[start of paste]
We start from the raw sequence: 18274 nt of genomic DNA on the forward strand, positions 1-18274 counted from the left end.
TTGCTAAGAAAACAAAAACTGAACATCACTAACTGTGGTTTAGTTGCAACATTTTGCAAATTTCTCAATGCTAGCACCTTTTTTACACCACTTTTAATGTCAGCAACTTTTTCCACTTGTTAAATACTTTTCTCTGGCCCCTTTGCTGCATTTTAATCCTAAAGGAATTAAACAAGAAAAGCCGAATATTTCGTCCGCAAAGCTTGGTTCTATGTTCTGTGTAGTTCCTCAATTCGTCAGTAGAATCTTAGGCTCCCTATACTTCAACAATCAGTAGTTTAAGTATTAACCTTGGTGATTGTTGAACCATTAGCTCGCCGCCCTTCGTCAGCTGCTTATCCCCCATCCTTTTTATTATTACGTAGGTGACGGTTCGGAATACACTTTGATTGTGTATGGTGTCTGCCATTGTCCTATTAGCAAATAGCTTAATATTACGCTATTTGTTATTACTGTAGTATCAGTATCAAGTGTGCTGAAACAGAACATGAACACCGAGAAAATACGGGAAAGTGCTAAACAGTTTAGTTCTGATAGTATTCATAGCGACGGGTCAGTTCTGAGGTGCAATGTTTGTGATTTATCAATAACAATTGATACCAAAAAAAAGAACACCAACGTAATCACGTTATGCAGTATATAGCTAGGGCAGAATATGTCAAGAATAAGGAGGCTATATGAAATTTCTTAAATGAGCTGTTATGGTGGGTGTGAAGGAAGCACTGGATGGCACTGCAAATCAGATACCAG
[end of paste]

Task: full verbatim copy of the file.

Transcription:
We start from the raw sequence: 18274 nt of genomic DNA on the forward strand, positions 1-18274 counted from the left end.
TTGCTAAGAAAACAAAAACTGAACATCACTAACTGTGGTTTAGTTGCAACATTTTGCAAATTTCTCAATGCTAGCACCTTTTTTACACCACTTTTAATGTCAGCAACTTTTTCCACTTGTTAAATACTTTTCTCTGGCCCCTTTGCTGCATTTTAATCCTAAAGGAATTAAACAAGAAAAGCCGAATATTTCGTCCGCAAAGCTTGGTTCTATGTTCTGTGTAGTTCCTCAATTCGTCAGTAGAATCTTAGGCTCCCTATACTTCAACAATCAGTAGTTTAAGTATTAACCTTGGTGATTGTTGAACCATTAGCTCGCCGCCCTTCGTCAGCTGCTTATCCCCCATCCTTTTTATTATTACGTAGGTGACGGTTCGGAATACACTTTGATTGTGTATGGTGTCTGCCATTGTCCTATTAGCAAATAGCTTAATATTACGCTATTTGTTATTACTGTAGTATCAGTATCAAGTGTGCTGAAACAGAACATGAACACCGAGAAAATACGGGAAAGTGCTAAACAGTTTAGTTCTGATAGTATTCATAGCGACGGGTCAGTTCTGAGGTGCAATGTTTGTGATTTATCAATAACAATTGATACCAAAAAAAAGAACACCAACGTAATCACGTTATGCAGTATATAGCTAGGGCAGAATATGTCAAGAATAAGGAGGCTATATGAAATTTCTTAAATGAGCTGTTATGGTGGGTGTGAAGGAAGCACTGGATGGCACTGCAAATCAGATACCAG